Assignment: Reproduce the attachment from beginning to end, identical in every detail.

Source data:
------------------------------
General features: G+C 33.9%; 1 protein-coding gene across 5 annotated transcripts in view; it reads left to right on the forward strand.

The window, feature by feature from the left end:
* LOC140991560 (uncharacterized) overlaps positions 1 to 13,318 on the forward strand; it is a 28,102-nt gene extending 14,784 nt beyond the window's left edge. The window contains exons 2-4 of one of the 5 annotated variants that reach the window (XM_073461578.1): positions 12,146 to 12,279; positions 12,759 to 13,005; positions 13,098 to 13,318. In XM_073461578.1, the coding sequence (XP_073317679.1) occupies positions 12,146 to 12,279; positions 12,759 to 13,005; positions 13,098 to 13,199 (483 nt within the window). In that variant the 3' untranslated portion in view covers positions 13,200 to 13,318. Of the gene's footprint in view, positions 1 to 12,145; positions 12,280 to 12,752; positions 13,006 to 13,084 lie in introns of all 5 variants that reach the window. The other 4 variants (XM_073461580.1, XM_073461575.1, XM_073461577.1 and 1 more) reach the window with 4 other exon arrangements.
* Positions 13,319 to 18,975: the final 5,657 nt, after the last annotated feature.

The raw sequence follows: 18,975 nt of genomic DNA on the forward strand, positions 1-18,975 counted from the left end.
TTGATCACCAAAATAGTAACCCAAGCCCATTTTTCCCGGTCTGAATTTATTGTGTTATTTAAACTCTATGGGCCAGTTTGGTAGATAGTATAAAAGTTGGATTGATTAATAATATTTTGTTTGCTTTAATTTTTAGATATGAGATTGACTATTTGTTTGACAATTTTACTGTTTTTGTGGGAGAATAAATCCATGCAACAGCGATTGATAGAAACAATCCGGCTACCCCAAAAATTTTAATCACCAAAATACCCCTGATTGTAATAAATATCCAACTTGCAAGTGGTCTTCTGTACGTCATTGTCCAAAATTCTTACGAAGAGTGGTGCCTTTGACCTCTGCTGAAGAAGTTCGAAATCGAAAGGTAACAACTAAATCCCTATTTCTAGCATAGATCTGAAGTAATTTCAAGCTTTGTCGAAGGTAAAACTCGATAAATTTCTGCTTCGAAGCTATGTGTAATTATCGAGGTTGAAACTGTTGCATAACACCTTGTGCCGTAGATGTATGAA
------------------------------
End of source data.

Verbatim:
General features: G+C 33.9%; 1 protein-coding gene across 5 annotated transcripts in view; it reads left to right on the forward strand.

The window, feature by feature from the left end:
* LOC140991560 (uncharacterized) overlaps positions 1 to 13,318 on the forward strand; it is a 28,102-nt gene extending 14,784 nt beyond the window's left edge. The window contains exons 2-4 of one of the 5 annotated variants that reach the window (XM_073461578.1): positions 12,146 to 12,279; positions 12,759 to 13,005; positions 13,098 to 13,318. In XM_073461578.1, the coding sequence (XP_073317679.1) occupies positions 12,146 to 12,279; positions 12,759 to 13,005; positions 13,098 to 13,199 (483 nt within the window). In that variant the 3' untranslated portion in view covers positions 13,200 to 13,318. Of the gene's footprint in view, positions 1 to 12,145; positions 12,280 to 12,752; positions 13,006 to 13,084 lie in introns of all 5 variants that reach the window. The other 4 variants (XM_073461580.1, XM_073461575.1, XM_073461577.1 and 1 more) reach the window with 4 other exon arrangements.
* Positions 13,319 to 18,975: the final 5,657 nt, after the last annotated feature.

The raw sequence follows: 18,975 nt of genomic DNA on the forward strand, positions 1-18,975 counted from the left end.
TTGATCACCAAAATAGTAACCCAAGCCCATTTTTCCCGGTCTGAATTTATTGTGTTATTTAAACTCTATGGGCCAGTTTGGTAGATAGTATAAAAGTTGGATTGATTAATAATATTTTGTTTGCTTTAATTTTTAGATATGAGATTGACTATTTGTTTGACAATTTTACTGTTTTTGTGGGAGAATAAATCCATGCAACAGCGATTGATAGAAACAATCCGGCTACCCCAAAAATTTTAATCACCAAAATACCCCTGATTGTAATAAATATCCAACTTGCAAGTGGTCTTCTGTACGTCATTGTCCAAAATTCTTACGAAGAGTGGTGCCTTTGACCTCTGCTGAAGAAGTTCGAAATCGAAAGGTAACAACTAAATCCCTATTTCTAGCATAGATCTGAAGTAATTTCAAGCTTTGTCGAAGGTAAAACTCGATAAATTTCTGCTTCGAAGCTATGTGTAATTATCGAGGTTGAAACTGTTGCATAACACCTTGTGCCGTAGATGTATGAA